Seven Knots

     Seven knots for the souls of the living. Five for those of the dead.
     The knots are tied into strands of raw, light-brown linen. They are distributed to the guests who tie the strands around their necks, forming a rough necklace that must be worn for three days after the dead are put in the tomb.
     It is a kind of democratic necklace, as I see it, making sure the living are stronger than the dead who are trying to pull another living soul down into the dead man’s wake. Sanae’s mother made the necklaces the night before, in the small and very traditional village of Miara on the island of Ishigaki, at the southern end of the Japanese archipelago.
     The houses are large but modest, made with wood on the inside and thick concrete on the outside, to hold against the typhoons that blow across the island every year. The village is next to the ocean and markers are set on the streets leading down the coral beach, measuring the feet above sea level and the corresponding danger from a tsunami.
     In the backyard of their home is a fiberglass boat with an outboard motor, sitting on a trailer. It has not been taken out to sea for a long time. The father had been a very good fisherman and a master of the Okinawan three-stringed instrument called the shamisen.
     Inside their home is a traditional interior of tightly-woven reed mats on a wood floor and no furniture other than a low table. Guests sit cross-legged, the old and the western get a low, cushioned stool that requires less dexterity in the knees. Two walls are completely open to the outside during celebrations and ceremonies.
     I came for the first prayer service after her father’s death — we just missed him — and now for the seventh and final service. The ceremonies are performed by a Shinto priest in front of a kind of altar.
     The low table, used normally for meals and entertaining visitors, forms the base of a big display of somber decorations, including artificial flowers. At its apex is a photo of the father in traditional Japanese garb. A rectangular, clay pot holds sand in which incense sticks must burn constantly during the seven weeks.
     It is there that each guest comes to place an envelope with a contribution, kneel, light a stick of incense and make a silent prayer.
     Considered a member of the family, I am seated cross-legged within a couple feet of the monk, a tall, angular character who, head clean-shaven, strides into the room with a black, canvas briefcase. As does every person who comes in, he bows to the women who are on the south or left hand side as you walk in and then to the men who are on the right or north side.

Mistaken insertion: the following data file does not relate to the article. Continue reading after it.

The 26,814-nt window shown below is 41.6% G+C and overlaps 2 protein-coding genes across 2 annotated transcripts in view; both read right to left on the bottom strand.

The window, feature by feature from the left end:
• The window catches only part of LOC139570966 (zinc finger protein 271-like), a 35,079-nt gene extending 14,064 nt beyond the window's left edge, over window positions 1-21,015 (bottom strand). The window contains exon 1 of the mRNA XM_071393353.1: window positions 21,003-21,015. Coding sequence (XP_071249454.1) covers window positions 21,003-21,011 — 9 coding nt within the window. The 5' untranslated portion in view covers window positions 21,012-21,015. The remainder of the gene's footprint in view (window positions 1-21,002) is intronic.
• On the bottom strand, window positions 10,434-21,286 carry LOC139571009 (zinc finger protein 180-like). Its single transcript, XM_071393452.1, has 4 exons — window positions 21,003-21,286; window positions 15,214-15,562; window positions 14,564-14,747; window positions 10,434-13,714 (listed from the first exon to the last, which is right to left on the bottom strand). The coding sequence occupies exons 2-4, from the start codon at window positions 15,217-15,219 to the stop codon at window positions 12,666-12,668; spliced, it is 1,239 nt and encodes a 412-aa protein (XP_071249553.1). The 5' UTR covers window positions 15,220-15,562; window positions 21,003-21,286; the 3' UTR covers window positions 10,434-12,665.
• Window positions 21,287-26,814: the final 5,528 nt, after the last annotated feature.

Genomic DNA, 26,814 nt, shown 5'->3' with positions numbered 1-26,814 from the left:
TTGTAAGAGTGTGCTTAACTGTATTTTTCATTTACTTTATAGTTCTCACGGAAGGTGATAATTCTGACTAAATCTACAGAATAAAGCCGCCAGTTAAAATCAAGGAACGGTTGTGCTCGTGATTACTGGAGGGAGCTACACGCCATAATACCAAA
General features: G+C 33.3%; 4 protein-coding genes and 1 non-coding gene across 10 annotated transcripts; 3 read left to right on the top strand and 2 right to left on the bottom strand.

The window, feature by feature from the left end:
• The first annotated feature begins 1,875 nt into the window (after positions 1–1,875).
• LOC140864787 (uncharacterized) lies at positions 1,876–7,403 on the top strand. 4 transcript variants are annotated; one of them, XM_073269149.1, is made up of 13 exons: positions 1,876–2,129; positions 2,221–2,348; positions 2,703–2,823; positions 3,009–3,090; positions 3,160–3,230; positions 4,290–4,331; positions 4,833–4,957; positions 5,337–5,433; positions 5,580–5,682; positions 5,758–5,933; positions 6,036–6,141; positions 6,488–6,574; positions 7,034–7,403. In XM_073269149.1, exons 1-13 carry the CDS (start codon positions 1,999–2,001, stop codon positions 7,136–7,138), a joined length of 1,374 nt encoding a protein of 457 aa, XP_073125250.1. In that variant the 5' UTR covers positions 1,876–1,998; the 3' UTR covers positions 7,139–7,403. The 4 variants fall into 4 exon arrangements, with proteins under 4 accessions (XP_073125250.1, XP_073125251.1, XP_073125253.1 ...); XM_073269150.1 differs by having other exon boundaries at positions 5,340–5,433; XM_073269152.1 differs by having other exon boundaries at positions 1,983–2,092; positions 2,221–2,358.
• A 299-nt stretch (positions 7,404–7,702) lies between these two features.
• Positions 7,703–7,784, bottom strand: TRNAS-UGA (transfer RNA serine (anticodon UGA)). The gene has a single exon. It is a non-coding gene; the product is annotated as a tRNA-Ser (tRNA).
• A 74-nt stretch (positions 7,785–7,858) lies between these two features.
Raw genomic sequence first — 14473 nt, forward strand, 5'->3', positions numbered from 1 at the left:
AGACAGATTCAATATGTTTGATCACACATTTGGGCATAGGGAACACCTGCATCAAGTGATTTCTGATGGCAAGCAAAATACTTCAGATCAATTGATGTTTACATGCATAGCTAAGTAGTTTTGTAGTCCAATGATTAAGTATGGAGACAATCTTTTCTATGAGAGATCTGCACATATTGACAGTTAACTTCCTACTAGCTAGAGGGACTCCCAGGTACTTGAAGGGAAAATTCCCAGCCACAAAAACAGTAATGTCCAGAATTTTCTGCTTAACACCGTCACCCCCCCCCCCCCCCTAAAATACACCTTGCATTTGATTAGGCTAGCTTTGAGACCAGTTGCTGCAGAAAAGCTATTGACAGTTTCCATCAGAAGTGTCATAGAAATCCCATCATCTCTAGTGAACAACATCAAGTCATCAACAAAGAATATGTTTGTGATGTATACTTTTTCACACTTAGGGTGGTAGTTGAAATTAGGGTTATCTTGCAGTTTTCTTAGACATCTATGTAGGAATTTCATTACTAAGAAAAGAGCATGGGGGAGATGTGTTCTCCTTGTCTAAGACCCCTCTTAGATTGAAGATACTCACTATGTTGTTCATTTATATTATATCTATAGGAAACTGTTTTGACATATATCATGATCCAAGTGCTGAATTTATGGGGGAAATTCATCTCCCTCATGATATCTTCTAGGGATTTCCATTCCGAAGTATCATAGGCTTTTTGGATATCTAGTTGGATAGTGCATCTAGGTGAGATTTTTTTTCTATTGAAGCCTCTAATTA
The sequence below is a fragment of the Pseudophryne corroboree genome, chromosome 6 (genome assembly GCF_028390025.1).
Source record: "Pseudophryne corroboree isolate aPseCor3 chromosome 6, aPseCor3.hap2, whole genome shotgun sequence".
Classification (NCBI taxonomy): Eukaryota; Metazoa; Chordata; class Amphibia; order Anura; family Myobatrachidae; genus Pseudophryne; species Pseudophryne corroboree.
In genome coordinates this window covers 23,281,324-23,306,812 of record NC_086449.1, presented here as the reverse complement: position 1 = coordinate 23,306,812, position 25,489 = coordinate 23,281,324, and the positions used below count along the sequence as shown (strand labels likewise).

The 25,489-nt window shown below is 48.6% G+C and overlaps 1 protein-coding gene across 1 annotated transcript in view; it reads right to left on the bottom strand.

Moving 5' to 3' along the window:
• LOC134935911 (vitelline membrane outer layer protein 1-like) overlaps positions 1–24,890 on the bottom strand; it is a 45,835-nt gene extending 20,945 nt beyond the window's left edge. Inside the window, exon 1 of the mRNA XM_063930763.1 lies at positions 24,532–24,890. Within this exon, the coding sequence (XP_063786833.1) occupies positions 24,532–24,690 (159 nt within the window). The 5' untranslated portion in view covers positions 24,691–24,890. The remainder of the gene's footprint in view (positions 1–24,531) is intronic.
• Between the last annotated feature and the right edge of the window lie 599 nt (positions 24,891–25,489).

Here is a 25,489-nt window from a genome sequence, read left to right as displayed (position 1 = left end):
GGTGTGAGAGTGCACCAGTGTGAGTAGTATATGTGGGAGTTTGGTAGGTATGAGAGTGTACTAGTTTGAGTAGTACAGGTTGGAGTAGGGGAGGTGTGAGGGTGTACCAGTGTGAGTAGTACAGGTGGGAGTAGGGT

Everyone is clad entirely in black from head to toe, shirts, pants, shoes, and sometimes hats. The last bow is reserved for the only son, who is among the men but slightly apart and closest to the altar.
     The monk — the ‘obo-san’ — sits cross-legged, and pulls out of his bag a small metal bowl, a smaller bell and a hollow wooden instrument in the shape of a fat fish.
     He then pulls out a neatly folded, brown robe that he sets on his left shoulder and pulls across his back as the pleats unfold, until the robe is neatly spread across his back. He carefully folds the the end of the deep sleeve on his wrist, and shakes his arm to make sure the sleeve falls correctly. Last, he pulls out a saffron rope and ties a precise and ornate knot across his chest.
     He is ready.
     The monk starts chanting in deep, non-stop, rhythm in an old language that no one present understands. The chanting is interspersed with strikes on the metal bowl that make a deep and lingering sound, like a gong, followed by quick and repeated strikes on the smaller bell to produce a lighter, tinkling note, bringing to mind a sprite or benevolent spirit.
     Intermittently, the obo-san hits the fat fish with a small beater, emitting a woody tok-tok-tok.
     All together, it is kind of musical composition that combines rhythmic, deep chanting with sounds that evoke the spirits, warnings and incantations that will help guide the dead man’s soul across three rivers where evil wraiths will try to pull him down.
     At the end is a final note from the voice, a long hum that fades slowly, slowly down to nothing. The monk returns the instruments to his bag and turns, bows to the women and then the men, and food is served. It comes on lacquer trays, the monk served first and right away. There are small bowls of soup, vegetables, cucumber and radish.
     The monk makes friendly, social conversation with the son, and accepts on a black, laquer tray a large, white envelope with a bold inscription in black brush strokes, containing payment for the ceremony, somewhere around $400.
     After the first dishes are consumed, the monk is given a clear, plastic container with red, tuna sashimi, that, with a light aside, he stashes in his briefcase. He does the same with the cookies. He stands, bows again, and on the way out, leans his tall frame towards a group of women, all in black, clustered in a corner.
     To their slightly nervous but amused laughter, he urges them to come the next day to a tournament of “groundu goruhu,” or ground-golf, which he has entered. Ground golf is something like croquet, played with big, wooden balls, and is a big deal on the island.
     And with that, the tall monk sweeps out of the room.

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